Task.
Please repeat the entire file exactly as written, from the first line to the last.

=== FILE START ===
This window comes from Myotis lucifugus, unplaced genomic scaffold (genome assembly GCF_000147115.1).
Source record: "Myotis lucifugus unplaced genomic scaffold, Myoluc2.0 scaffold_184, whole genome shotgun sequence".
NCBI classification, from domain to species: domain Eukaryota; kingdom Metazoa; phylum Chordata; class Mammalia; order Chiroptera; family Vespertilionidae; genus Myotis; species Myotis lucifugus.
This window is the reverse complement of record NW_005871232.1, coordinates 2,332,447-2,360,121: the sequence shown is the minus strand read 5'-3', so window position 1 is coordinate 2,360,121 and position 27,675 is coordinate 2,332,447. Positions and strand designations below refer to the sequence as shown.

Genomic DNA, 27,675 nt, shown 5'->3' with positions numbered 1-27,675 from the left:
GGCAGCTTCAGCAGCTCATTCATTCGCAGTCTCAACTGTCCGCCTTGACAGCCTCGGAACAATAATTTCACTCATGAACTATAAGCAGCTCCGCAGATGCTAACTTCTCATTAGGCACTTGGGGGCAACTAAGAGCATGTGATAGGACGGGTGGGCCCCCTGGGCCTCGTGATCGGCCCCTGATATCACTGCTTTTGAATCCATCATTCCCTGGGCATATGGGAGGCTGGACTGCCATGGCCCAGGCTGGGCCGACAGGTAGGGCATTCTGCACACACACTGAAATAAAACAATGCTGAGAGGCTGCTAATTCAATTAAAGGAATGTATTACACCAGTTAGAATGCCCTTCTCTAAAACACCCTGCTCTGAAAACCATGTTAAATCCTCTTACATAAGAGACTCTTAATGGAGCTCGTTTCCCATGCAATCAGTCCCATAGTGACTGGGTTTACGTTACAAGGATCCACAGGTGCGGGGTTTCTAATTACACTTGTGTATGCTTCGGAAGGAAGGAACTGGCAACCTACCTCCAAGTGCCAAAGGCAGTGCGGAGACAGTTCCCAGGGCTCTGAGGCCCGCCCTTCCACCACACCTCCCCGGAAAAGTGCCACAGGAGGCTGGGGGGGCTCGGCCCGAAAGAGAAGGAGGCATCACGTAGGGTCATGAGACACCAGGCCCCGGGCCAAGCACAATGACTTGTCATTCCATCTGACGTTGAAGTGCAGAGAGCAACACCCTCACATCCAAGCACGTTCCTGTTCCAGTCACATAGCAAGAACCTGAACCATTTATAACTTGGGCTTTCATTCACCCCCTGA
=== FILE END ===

This window comes from Myotis lucifugus, unplaced genomic scaffold (genome assembly GCF_000147115.1).
Source record: "Myotis lucifugus unplaced genomic scaffold, Myoluc2.0 scaffold_184, whole genome shotgun sequence".
NCBI classification, from domain to species: domain Eukaryota; kingdom Metazoa; phylum Chordata; class Mammalia; order Chiroptera; family Vespertilionidae; genus Myotis; species Myotis lucifugus.
This window is the reverse complement of record NW_005871232.1, coordinates 2,332,447-2,360,121: the sequence shown is the minus strand read 5'-3', so window position 1 is coordinate 2,360,121 and position 27,675 is coordinate 2,332,447. Positions and strand designations below refer to the sequence as shown.

Genomic DNA, 27,675 nt, shown 5'->3' with positions numbered 1-27,675 from the left:
GGCAGCTTCAGCAGCTCATTCATTCGCAGTCTCAACTGTCCGCCTTGACAGCCTCGGAACAATAATTTCACTCATGAACTATAAGCAGCTCCGCAGATGCTAACTTCTCATTAGGCACTTGGGGGCAACTAAGAGCATGTGATAGGACGGGTGGGCCCCCTGGGCCTCGTGATCGGCCCCTGATATCACTGCTTTTGAATCCATCATTCCCTGGGCATATGGGAGGCTGGACTGCCATGGCCCAGGCTGGGCCGACAGGTAGGGCATTCTGCACACACACTGAAATAAAACAATGCTGAGAGGCTGCTAATTCAATTAAAGGAATGTATTACACCAGTTAGAATGCCCTTCTCTAAAACACCCTGCTCTGAAAACCATGTTAAATCCTCTTACATAAGAGACTCTTAATGGAGCTCGTTTCCCATGCAATCAGTCCCATAGTGACTGGGTTTACGTTACAAGGATCCACAGGTGCGGGGTTTCTAATTACACTTGTGTATGCTTCGGAAGGAAGGAACTGGCAACCTACCTCCAAGTGCCAAAGGCAGTGCGGAGACAGTTCCCAGGGCTCTGAGGCCCGCCCTTCCACCACACCTCCCCGGAAAAGTGCCACAGGAGGCTGGGGGGGCTCGGCCCGAAAGAGAAGGAGGCATCACGTAGGGTCATGAGACACCAGGCCCCGGGCCAAGCACAATGACTTGTCATTCCATCTGACGTTGAAGTGCAGAGAGCAACACCCTCACATCCAAGCACGTTCCTGTTCCAGTCACATAGCAAGAACCTGAACCATTTATAACTTGGGCTTTCATTCACCCCCTGA